County gearing up, just in case

Graphic from Tuesday morning, Courtesy National Weather Service.
Graphic from Tuesday morning, Courtesy National Weather Service.

Post time 3:30 p.m.

Although Tropical Storm Elsa is expected to bring little more than some wind and rain here, emergency officials are double-checking equipment and keeping a close eye on developments.

Elsa is expected to come ashore on the west coast of Florida today, according to the National Weather Service. The storm held together and strengthened after encountering some shear over Cuba. Elsa is expected to follow a path roughly paralleling Interstate 95. Tropical rain bands and winds may be experienced in Columbus County by Wednesday afternoon.

 Kay Worley of Columbus County Emergency Management said her department is sending updates to fire, EMS and law enforcement agencies in the county, as well as fueling up vehicles and getting ready.

“We’re keeping our fingers crossed that it won’t be anything but a rainstorm,” she said.

The sheriff’s office was doing final checks on its high clearance vehicles, generators and other emergency equipment today. The military surplus vehicles are designed to drive through water several feet deep, and can be used for rescue work and distributing relief supplies.

Whiteville Emergency Management Director Hal Lowder Jr. said the city is also monitoring conditions and making sure all needed resources are ready if the storm impacts here.

No closures have been announced in Columbus County as of 1 p.m. today (Tuesday).

Heavy rains, high wind and tornadoes are possible in Columbus County Wednesday night into Thursday. The NWS warns that heavy rain across the coastal Carolinas may produce isolated flash and urban flooding Wednesday night through Thursday evening. Wind gusts of 35 to 45 mph are possible late Wednesday night through Thursday afternoon, mainly near the coast and offshore.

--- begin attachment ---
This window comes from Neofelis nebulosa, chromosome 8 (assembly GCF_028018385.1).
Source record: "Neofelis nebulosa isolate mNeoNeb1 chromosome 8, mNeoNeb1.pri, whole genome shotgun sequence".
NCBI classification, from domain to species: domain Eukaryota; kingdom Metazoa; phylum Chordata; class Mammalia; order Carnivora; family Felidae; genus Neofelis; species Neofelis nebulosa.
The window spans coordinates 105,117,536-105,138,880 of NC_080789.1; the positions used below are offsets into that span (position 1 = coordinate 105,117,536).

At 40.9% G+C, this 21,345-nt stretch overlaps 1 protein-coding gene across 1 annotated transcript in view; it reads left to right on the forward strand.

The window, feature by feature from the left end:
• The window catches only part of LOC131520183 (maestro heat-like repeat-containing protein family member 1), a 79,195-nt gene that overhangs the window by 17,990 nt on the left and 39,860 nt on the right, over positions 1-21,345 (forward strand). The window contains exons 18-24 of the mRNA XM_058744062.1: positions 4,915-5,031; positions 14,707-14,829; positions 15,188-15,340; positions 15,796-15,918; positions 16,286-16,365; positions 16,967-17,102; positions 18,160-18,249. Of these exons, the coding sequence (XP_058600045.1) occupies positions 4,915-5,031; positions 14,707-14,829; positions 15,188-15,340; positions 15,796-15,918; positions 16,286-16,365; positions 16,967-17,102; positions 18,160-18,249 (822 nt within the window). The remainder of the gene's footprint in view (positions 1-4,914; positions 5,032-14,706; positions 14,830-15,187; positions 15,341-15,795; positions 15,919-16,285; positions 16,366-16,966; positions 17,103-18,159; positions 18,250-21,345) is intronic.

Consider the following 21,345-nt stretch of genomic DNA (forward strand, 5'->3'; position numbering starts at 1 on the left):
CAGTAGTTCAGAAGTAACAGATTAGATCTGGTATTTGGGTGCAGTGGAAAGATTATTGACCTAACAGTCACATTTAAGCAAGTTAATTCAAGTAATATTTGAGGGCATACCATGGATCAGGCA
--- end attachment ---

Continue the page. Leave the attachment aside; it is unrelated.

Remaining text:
State officials opened the emergency operations center in Raleigh today (Tuesday). Lessons learned from past storms, including Matthew, Florence and last year’s “surprise”, Isaias, are being put to good use.

One to three inches of rain, with isolated totals up to five inches across the eastern half of the state Wednesday evening – Thursday night could lead to areas of flash flooding. Elsa is expected to quickly progress through North Carolina with a forward speed of around 20 mph, which should limit the threat of prolonged heavy rainfall.

“Small changes in the forecast track of a tropical system can mean big changes in storm impacts and rainfall amounts,” said state Emergency Management Director Mike Sprayberry. “That’s why close attention to the forecast for your area is important.”

WTXY and Columbuscountynews.com will begin expanded coverage of the storm at 10 a.m. Wednesday as conditions warrant. Follow us on Facebook and tune in to FM 103.9/1540 AM.

About Jefferson Weaver 1973 Articles
Jefferson Weaver is the Managing Editor of Columbus County News and he can be reached at (910) 914-6056, (910) 632-4965, or by email at [email protected].